In 1982, Cher made her Broadway debut in the play Come Back to the Five and Dime, Jimmy Dean, Jimmy Dean and starred in the film adaptation of the same title. She subsequently earned critical acclaim for her performances in films such as Silkwood (1983), Mask (1985), and Moonstruck (1987), for which she won the Academy Award for Best Actress. She then revived her musical career by recording the rock-inflected albums Cher (1987), Heart of Stone (1989), and Love Hurts (1991), all of which yielded several successful singles. She reached a new commercial peak in 1998 with the album Believe, whose title track became the biggest-selling single of all time by a female artist in the UK; it features the pioneering use of Auto-Tune, also known as the "Cher effect". Her 2002–05 Living Proof: The Farewell Tour became one of the highest-grossing concert tours of all time, earning $250 million. In 2008, she signed a $180 million deal to headline the Colosseum at Caesars Palace in Las Vegas for three years. After seven years of absence, she returned to film in the 2010 musical Burlesque. Cher's first studio album in 12 years, Closer to the Truth (2013), became her highest-charting solo album in the U.S. to date at number three.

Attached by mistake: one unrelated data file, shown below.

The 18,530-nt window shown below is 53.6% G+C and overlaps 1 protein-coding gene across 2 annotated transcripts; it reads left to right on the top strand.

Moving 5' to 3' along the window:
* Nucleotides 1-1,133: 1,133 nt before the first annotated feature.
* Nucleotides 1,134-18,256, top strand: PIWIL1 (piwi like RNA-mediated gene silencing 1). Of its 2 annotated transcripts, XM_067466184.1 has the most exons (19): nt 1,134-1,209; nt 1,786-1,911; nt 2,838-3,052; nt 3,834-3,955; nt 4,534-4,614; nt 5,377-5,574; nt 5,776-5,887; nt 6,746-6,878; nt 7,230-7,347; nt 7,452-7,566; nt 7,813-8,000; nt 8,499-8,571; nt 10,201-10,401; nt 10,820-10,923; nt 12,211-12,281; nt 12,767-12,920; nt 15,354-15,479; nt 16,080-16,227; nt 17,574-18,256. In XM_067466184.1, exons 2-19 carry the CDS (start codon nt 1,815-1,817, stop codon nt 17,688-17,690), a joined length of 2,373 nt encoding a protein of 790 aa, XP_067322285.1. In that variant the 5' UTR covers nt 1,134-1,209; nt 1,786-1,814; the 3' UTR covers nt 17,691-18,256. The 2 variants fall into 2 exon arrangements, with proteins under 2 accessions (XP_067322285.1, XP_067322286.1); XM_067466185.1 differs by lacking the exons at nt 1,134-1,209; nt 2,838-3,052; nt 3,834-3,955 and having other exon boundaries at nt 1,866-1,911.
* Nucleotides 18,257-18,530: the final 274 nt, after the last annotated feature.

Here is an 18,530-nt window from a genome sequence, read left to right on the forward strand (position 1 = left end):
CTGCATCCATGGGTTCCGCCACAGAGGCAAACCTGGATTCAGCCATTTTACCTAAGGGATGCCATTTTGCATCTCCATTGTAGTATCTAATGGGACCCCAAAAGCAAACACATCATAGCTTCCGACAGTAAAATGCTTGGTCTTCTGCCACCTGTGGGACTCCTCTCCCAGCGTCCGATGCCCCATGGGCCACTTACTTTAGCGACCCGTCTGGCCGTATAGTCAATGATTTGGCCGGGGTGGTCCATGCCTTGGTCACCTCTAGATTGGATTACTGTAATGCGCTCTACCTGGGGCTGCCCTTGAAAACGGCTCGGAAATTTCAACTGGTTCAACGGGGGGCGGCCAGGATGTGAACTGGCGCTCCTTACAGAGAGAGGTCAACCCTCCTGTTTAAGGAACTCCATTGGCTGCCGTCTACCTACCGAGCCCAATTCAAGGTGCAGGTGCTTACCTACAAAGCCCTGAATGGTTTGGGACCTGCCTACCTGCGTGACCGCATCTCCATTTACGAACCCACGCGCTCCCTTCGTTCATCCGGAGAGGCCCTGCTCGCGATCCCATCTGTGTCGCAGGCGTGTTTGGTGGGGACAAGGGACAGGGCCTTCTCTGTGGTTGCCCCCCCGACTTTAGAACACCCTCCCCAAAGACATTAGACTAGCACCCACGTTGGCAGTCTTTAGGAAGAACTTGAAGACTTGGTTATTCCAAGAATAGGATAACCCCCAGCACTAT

Cher has won an Academy Award, a Grammy Award, an Emmy Award, a special CFDA Fashion Award, three Golden Globe Awards, and a Cannes Film Festival Award, among several other honors. Throughout her career, she has sold 200 million records worldwide. She is the only artist to date to have a number-one single on a Billboard chart in each decade from the 1960s to the 2010s. Outside of her music and acting, she is noted for her political views, philanthropic endeavors and social activism, including LGBT rights and HIV/AIDS prevention.
Life and career